The Union Ministry of Information and Broadcasting (I&B) and the Telecom Regulatory Authority of India (TRAI) have made concerted efforts to promote digital addressable systems, such as direct- to-home (DTH), head-end in the sky (HITS), internet protocol television (IPTV) and digital addressable cable television (DACT) systems to improve the quality of television services provided to subscribers. What this has done is to bring the largely analog and non-addressable cable and satellite television sector under the purview of the law of the land and made cable operators – there are an estimated 60,000 of them in India at present – accountable by facilitating enumeration and by plugging leakages of revenue. This has been done through the Telecommunication (Broadcasting and Cable) Services (Fourth) (Addressable Systems) Tariff Order, 2010 and the Cable Television Networks (Regulation) Amendment Act 2011, the latter seeking to make full digitisation of cable television mandatory in three years.

This new wave of consolidation threatens, as Arvind Rajagopal points out in his article in The Hindu (24 January 2012), to effectively disenfranchise a number of Indian citizens as television broadcasters and cable distributors integrate their operations vertically, combining both hardware and software within the ambit of corporate conglomerates with the same controlling interests. Thus, the STAR group controls cable distributor Hathway, Zee controls Dish and the Sun group Sumangali Cable. He points out that “with greater economies of scale for business promoters, and far more viewing options for those who can afford them” the issue of “affordability for the wider public...remains a big question”.

TRAI 2009 Report

According to the TRAI report of 25 February 2009 on “Recommendations on Media Ownership”, vertical integration in the media market has already resulted in numerous disputes being brought before the Telecom Disputes Settlement and Appellate Tribunal (TDSAT) between broadcasters and cable operators alleging denial of content by other service providers. New cases are being added regularly, which the TRAI regarded as “a clear indication that the current market situation requires corrective measures”. The TRAI report further drew attention to the fact that all restrictions on vertical integration are currently placed on companies. However, large conglomerates of the Indian media are usually groups that own many different companies. This allows them to have controlling stakes both in broadcasting and distribution by acquiring licences under their different subsidiary/associate companies, totally bypassing current restrictions and defeating the purpose of their existence. The TRAI report, therefore, suggested that the restrictions no longer be placed on “companies” but on groups and conglomerates.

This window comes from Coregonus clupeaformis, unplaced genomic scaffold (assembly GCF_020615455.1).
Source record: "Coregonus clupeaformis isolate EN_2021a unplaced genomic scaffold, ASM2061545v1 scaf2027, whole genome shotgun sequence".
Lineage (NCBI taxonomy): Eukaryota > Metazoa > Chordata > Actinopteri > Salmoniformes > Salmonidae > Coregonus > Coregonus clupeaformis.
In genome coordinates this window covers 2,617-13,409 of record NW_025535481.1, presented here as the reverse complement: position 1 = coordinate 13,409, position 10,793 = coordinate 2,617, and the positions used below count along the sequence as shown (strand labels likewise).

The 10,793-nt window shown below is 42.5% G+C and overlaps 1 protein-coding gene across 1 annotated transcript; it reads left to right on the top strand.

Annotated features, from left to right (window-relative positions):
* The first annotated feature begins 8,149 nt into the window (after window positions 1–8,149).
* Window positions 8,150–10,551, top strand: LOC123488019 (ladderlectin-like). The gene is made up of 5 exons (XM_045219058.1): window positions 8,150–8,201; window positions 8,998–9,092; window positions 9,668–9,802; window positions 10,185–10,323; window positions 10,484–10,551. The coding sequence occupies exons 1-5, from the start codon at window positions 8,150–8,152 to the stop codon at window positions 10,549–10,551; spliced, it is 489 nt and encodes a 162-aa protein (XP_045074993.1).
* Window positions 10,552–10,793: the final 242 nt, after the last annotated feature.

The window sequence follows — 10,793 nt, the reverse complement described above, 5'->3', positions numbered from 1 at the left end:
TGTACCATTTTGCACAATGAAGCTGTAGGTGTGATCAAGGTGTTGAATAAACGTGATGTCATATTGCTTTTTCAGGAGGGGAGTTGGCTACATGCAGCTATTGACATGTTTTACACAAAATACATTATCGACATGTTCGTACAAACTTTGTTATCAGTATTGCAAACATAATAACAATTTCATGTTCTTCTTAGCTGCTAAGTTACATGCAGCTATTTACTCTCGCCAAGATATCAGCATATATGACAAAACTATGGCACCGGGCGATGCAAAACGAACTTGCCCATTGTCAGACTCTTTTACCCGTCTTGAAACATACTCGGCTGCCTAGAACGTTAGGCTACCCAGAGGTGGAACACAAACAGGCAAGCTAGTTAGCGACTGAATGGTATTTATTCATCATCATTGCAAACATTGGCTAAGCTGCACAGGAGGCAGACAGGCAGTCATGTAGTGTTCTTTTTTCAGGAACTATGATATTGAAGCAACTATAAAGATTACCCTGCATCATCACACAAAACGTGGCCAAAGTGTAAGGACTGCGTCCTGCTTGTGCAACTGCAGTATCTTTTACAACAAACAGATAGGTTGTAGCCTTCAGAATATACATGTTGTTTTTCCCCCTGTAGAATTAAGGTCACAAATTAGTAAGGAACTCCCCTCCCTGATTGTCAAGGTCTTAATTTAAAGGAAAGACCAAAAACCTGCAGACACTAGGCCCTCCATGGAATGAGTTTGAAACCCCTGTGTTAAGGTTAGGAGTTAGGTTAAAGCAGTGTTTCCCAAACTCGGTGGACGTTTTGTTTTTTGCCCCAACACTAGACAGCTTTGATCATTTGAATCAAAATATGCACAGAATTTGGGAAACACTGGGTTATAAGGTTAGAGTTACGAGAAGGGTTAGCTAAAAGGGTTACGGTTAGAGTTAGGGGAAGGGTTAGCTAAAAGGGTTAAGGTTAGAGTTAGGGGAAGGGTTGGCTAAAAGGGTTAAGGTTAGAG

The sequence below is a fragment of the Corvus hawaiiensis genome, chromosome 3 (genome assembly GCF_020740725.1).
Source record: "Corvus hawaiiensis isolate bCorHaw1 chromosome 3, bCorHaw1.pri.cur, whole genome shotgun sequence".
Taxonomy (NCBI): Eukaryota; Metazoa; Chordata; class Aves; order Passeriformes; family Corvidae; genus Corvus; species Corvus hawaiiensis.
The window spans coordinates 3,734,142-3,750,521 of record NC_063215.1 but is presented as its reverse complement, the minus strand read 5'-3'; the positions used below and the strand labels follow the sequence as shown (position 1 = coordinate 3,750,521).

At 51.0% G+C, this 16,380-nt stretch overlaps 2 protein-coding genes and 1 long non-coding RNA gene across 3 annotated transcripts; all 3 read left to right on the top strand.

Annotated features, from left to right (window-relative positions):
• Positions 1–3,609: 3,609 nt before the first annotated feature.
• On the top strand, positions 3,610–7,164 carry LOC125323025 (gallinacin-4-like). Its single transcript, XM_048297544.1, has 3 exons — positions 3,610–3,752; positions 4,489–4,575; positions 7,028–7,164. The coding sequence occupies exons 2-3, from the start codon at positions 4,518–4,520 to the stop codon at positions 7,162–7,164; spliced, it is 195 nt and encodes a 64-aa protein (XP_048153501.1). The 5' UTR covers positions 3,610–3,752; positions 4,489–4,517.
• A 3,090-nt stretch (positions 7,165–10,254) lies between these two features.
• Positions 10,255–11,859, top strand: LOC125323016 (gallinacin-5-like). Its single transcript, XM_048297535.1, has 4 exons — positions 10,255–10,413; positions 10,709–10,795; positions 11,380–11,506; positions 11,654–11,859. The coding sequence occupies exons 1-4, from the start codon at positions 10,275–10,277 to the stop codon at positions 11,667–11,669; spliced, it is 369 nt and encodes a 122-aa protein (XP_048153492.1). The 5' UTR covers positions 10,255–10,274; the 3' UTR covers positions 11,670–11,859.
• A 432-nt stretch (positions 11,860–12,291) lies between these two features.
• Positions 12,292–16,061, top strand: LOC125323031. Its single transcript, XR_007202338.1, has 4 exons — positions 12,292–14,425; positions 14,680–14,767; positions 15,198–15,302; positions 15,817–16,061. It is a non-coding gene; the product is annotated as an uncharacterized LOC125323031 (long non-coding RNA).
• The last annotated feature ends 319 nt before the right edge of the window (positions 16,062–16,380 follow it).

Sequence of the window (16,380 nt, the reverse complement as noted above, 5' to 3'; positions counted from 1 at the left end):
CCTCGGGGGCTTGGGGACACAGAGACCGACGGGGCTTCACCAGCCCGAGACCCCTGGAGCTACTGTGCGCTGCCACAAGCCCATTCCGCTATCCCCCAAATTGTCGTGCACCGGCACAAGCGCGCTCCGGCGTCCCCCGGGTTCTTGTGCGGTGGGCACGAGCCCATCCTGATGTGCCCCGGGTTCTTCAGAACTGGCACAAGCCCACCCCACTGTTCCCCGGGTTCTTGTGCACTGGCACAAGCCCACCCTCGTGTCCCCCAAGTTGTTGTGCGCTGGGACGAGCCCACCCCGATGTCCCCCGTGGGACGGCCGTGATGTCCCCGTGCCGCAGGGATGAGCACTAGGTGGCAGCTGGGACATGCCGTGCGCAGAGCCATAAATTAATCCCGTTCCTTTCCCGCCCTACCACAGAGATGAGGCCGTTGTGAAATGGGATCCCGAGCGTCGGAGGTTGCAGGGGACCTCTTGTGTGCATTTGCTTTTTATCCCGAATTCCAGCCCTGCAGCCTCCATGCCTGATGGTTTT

If international best practices are to be followed, cross-media restrictions should be put in place to prevent large groups from owning stakes across several media, such as print, newspapers, television, radio and the internet. In the US, restrictions place a limit on the market-share available to one entity and that prevents newspaper/broadcast cross-ownership in the same market. In France and Canada, a “two out of three” law prevails, whereby companies can only own two of three of the following: terrestrial television services, radio services and daily newspapers. In the UK, the ownership of both newspapers and radio stations, and of both television channels and newspapers in the same area, is prohibited. The Indian media market differs from those of developed countries in several ways. For one, India is a developing country and all segments of the media industry (including print and radio) are still growing unlike in many developed countries. The media market in India remains highly fragmented, due to the large number of languages and the sheer size of the country. The television broadcasting industry has, over the last two decades, become particularly fragmented, with low entry barriers and high carriage fees and the top two or three channels obtaining a disproportionately high share of total advertising expenditure. The uniqueness of India’s “mediascape” suggests that while restrictions may be desirable, the safeguards deemed appropriate may not precisely be those that apply in other countries. The TRAI has suggested that a detailed market analysis be conducted by the I&B Ministry in order to ascertain which safeguards would be most appropriate in the Indian context.